4 Replies
        1. re: jfood

          The recipe reads using large whole onions. Is that right?

          1. re: jayt90

            5 pounds of onions ( ~6 large, yup). recipe also says 3 hours, yup.

          2. re: jfood

            thats what I like about this website lots of passion. I am just getting the hang of it..anina

            1. re: jfood

              This sounds very similar to my recipe, except I use cooking sherry instead of brandy. I slice the onions thinly to reduce cooking time. Also I prefer using a sweet onion like Walla Walla or Vidalias.

            2. I learned my French Onion Soup from my mother-in-law as a thrifty recipe. You sauté your dozen yellow onions sliced thin (I use the food processor) in a good three tbsp of oil, stirring frequently as they begin to caramelize. When the onion mixture is dark brown to black (it takes a good hour), add two tbsp of flour, stirring constantly, to make a roux. Sniff to make sure the flour is cooked before adding the water (sorry, plain old water), little by little, until the soup is the consistency you like. Simmer for ten minutes (adding salt and pepper to taste) while you prepare your toast and grated Gruyère-type (Swiss) cheese. Ladle the soup into bowls, top with toast and gruyère, and pop them under the broiler until the cheese is grilled.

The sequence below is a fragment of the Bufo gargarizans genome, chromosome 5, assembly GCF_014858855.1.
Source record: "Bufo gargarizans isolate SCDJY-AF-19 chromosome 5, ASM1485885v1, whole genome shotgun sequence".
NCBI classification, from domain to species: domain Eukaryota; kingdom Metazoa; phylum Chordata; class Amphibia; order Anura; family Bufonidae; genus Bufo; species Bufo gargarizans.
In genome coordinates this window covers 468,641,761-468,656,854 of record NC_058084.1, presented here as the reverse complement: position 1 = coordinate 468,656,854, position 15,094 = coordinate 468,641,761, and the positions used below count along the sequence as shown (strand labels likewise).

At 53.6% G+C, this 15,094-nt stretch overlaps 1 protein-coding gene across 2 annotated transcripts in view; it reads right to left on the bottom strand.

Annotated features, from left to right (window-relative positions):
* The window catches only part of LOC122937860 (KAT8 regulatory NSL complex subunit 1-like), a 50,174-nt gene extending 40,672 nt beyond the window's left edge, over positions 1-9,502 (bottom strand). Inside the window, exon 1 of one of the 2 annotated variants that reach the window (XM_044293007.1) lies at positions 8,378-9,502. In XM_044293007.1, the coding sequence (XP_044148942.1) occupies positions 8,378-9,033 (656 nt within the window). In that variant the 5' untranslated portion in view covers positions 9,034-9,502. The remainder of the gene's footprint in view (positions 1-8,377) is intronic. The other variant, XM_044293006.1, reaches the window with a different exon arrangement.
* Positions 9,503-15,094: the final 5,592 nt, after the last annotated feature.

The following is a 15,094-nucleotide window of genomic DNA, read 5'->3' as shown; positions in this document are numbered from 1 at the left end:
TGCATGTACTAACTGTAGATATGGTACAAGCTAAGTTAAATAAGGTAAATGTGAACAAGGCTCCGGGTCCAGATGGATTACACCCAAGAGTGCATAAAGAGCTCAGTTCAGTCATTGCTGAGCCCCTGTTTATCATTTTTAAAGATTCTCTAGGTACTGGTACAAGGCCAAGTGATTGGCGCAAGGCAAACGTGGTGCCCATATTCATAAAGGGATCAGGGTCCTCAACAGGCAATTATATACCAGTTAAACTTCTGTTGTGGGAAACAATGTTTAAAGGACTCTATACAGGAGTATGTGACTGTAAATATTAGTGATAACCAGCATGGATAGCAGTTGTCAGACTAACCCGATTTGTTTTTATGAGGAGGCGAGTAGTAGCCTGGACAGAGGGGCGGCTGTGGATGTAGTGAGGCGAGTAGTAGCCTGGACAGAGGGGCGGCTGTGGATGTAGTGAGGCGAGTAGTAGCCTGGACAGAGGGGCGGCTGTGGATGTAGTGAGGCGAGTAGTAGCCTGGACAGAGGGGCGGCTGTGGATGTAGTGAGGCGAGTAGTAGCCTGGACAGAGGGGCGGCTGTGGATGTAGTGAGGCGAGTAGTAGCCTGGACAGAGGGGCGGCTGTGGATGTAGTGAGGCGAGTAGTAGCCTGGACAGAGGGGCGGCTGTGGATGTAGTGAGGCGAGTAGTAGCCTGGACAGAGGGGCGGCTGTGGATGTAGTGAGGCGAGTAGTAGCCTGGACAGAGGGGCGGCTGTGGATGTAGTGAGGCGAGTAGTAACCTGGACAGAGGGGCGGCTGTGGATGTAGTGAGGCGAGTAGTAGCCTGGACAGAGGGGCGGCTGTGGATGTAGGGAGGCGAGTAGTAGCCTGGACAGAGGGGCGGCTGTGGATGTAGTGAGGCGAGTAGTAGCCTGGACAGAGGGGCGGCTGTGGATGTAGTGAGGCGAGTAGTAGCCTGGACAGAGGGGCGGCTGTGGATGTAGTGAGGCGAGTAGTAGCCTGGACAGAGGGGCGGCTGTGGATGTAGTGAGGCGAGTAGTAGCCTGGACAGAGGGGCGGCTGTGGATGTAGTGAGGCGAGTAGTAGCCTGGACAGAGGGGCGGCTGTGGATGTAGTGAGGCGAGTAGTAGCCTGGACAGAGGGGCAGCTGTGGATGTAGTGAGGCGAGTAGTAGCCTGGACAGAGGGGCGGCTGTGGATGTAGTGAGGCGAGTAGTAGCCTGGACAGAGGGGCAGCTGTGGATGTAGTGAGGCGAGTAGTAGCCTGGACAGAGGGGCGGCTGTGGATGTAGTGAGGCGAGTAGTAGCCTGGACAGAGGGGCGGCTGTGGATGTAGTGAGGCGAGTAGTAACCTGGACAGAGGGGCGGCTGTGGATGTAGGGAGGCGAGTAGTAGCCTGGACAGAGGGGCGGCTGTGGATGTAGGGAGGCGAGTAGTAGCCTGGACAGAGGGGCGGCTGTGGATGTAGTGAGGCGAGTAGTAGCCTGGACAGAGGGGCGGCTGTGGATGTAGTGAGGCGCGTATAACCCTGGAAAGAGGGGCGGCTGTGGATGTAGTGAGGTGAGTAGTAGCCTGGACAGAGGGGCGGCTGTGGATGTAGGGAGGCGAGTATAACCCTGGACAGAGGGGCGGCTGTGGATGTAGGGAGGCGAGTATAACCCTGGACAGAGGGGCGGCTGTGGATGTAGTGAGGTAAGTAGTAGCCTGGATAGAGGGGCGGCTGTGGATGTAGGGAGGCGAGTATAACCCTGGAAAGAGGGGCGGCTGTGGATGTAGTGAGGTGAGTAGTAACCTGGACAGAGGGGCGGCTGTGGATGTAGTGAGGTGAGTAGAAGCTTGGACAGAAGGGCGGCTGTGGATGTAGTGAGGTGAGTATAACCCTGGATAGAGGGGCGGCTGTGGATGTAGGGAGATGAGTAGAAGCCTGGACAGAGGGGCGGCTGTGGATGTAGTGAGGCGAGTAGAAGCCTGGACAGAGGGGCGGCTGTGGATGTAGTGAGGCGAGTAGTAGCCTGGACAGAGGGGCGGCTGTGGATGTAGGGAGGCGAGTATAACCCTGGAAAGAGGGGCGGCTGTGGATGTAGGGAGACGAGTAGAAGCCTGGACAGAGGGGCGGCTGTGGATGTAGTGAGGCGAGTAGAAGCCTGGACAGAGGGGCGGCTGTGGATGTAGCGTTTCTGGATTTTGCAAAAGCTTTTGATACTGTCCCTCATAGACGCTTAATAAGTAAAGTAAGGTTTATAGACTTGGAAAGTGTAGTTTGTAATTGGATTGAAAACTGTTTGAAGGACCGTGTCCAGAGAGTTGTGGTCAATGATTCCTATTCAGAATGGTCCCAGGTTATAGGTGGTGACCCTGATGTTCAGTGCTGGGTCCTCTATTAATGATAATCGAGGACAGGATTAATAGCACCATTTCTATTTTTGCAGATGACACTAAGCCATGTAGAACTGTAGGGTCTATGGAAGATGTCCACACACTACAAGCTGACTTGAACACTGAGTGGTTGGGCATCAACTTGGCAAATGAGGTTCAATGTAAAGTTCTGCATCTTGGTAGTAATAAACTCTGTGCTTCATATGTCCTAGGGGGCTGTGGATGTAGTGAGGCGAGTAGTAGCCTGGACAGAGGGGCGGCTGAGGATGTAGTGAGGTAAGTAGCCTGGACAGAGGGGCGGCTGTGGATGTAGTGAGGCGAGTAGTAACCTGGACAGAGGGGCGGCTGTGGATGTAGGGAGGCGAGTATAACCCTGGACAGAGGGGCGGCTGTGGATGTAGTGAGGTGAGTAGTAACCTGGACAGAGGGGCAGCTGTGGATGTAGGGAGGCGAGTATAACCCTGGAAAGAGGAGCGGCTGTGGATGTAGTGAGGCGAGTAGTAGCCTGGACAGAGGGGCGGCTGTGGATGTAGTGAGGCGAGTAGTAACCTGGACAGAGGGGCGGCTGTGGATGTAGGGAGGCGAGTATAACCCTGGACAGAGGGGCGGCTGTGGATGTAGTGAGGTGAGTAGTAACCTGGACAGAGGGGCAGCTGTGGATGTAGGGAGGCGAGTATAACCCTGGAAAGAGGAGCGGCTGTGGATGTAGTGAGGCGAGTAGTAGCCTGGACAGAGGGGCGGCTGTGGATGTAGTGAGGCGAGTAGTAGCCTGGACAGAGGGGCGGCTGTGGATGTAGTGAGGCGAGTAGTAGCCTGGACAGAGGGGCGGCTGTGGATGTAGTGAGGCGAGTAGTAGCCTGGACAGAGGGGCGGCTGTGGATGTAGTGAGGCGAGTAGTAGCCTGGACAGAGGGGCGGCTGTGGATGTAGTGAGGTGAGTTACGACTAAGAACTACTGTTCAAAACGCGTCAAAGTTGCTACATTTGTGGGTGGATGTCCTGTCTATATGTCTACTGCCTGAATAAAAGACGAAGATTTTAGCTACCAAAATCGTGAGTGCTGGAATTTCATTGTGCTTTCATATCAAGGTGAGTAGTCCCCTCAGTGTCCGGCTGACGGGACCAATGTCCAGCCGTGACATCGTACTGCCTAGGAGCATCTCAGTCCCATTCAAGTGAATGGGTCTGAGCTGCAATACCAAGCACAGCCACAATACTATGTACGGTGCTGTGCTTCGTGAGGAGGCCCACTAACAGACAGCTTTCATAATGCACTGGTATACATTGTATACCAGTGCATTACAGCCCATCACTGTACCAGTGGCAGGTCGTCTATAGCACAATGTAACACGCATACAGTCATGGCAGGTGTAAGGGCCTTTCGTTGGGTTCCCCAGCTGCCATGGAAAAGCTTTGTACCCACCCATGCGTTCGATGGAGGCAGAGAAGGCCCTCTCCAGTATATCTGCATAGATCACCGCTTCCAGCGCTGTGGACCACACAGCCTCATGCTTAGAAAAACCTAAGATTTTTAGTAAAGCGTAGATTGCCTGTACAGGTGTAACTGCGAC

1. Maybe the bread and cheese is what makes it "French", but I will suggest that onion soup without the wet bread and cheese is a real treat. I've never liked the bread on top of the soup.